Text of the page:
A disease is killing deer in some states. What is EHD? Is it contagious? Can humans get it?

·2 min read

Mike Kendhammer used to wake up every morning, pour himself a cup of coffee and look out at the deer from his dining room window, but nowadays there are no deer to see outside his La Crosse, Wisconsin home.

What happened? A lesser-known disease is killing off deer across the state. In the past year, Kendhammer said he's found 15 dead deer on his property, with the Wisconsin Department of Natural Resources confirming the cause of deaths as epizootic hemorrhagic disease.

“It’s devastated the deer herd in this valley,” Kendhammer told The Associated Press. “It’s like they all disappeared.”

So what is EHD, is there a cure and what are the symptoms?

Is EHD the same as zombie deer disease? No.

Zombie deer disease refers to chronic wasting disease, which is a disease that affects deer's brains and spinal cords through abnormal prion proteins that damage normal prion proteins.

The virus that causes EHD is carried by a biting gnat known as a midge and is both contagious and fatal. The incubation period for disease to develop in deer is 5 to 10 days, according to the National Parks Services. Deer can either die in just 8 to 36 hours or live for weeks with ulcerations developed on the gums, tongue and stomach. In severe cases, a hemorrhage of the skin, heart and gut is present along with bloody oral and nasal discharge, according to NPS.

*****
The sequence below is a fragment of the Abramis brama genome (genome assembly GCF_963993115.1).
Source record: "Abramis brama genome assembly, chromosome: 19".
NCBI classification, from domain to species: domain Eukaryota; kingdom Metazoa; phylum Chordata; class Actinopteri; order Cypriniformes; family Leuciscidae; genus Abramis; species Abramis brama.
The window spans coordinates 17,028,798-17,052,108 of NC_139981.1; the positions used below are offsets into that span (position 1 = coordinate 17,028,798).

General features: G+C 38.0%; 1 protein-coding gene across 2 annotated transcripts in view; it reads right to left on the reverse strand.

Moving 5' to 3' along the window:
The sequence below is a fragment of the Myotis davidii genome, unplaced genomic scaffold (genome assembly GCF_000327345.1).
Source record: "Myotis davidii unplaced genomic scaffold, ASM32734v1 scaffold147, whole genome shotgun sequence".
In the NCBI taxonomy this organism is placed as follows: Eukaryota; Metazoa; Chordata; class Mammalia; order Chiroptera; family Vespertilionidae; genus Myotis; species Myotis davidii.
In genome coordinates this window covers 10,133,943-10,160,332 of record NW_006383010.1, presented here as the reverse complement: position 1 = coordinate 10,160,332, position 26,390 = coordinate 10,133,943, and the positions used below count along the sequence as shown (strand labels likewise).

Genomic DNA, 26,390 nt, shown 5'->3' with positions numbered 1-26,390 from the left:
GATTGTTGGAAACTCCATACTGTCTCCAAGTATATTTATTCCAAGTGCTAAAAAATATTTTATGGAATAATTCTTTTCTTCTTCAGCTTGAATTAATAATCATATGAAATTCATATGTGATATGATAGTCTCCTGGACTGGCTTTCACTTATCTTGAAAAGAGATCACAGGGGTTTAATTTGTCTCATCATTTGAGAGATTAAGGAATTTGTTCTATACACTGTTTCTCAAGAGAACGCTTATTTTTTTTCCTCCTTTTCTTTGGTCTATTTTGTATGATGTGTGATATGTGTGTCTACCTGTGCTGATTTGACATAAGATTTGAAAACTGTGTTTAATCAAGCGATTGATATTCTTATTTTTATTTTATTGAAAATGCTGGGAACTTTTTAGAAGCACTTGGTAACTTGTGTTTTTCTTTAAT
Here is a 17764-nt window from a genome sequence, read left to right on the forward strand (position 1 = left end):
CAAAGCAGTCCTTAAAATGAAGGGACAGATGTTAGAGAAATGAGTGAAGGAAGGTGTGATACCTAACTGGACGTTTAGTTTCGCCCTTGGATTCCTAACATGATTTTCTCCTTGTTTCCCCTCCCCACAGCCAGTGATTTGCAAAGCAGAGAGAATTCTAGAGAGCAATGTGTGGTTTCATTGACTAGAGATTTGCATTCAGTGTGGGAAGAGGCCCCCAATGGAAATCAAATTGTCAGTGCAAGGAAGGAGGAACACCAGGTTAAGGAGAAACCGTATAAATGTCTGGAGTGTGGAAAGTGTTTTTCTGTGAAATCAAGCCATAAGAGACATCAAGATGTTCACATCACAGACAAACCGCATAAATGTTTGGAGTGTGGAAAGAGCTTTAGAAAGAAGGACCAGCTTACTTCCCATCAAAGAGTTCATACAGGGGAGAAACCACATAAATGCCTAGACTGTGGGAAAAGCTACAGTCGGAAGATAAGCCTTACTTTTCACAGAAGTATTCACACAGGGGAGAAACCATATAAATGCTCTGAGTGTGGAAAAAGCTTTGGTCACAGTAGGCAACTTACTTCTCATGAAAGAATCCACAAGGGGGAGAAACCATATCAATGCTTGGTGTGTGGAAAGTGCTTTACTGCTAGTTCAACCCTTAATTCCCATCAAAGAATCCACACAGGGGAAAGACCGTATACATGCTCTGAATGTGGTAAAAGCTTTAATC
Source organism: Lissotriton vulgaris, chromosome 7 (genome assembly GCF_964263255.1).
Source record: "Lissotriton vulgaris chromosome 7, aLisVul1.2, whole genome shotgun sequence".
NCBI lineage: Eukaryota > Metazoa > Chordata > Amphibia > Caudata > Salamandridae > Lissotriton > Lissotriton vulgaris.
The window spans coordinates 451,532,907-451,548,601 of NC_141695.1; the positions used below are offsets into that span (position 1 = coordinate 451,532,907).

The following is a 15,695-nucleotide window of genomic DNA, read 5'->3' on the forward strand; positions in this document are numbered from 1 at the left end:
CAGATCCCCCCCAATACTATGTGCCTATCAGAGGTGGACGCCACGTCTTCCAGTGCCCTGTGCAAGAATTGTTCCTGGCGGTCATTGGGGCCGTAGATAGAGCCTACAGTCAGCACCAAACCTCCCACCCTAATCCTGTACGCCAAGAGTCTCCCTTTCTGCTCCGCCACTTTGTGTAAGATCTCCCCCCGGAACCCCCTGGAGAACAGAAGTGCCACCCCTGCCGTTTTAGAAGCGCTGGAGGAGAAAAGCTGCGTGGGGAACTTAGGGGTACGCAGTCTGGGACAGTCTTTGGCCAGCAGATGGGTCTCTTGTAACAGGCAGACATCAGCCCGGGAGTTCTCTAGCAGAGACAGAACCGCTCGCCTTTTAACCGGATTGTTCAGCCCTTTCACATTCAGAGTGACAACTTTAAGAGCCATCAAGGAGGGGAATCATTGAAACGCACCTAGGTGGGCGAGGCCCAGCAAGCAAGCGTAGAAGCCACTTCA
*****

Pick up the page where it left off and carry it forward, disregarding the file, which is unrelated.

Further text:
'Zombie' deer disease: States issue new warnings, confirmations of chronic wasting disease

When is EHD at its peak? Can it affect humans?

Deer populations will decrease due to EHD in late summer and early fall when biting midge activity is at its peak. White-tailed deer are in the most danger, as up to 90% of illness and death has been seen among them, according to NPS.

There is no vaccine or cure to EHD, but there is no evidence it can affect humans.

What does this mean for humans?: Deer in 4 states have been exposed to the coronavirus, USDA study shows.

How contagious is the virus?

EHD cases have been found in New Jersey, South Dakota, Minnesota and Michigan.

Although it is contagious locally, the spread is usually stopped during the winter as the insects don't stick around during cold weather.

However, Wisconsin Department of Natural Resources wildlife technician Paul Napierala told the Associated Press rangers should keep a close eye on EHD cases. A breakout of EHD could severely harm states' deer populations.

“The biggest thing is for hunters and landowners to notify the DNR so we can better track the geographic distribution of the disease,” Napierala said. “We really depend on landowners and hunters in these situations.”

Contributed: The Associated Press

This article originally appeared on USA TODAY: What is EHD? Disease killing deer in Wisconsin, Minnesota, New Jersey

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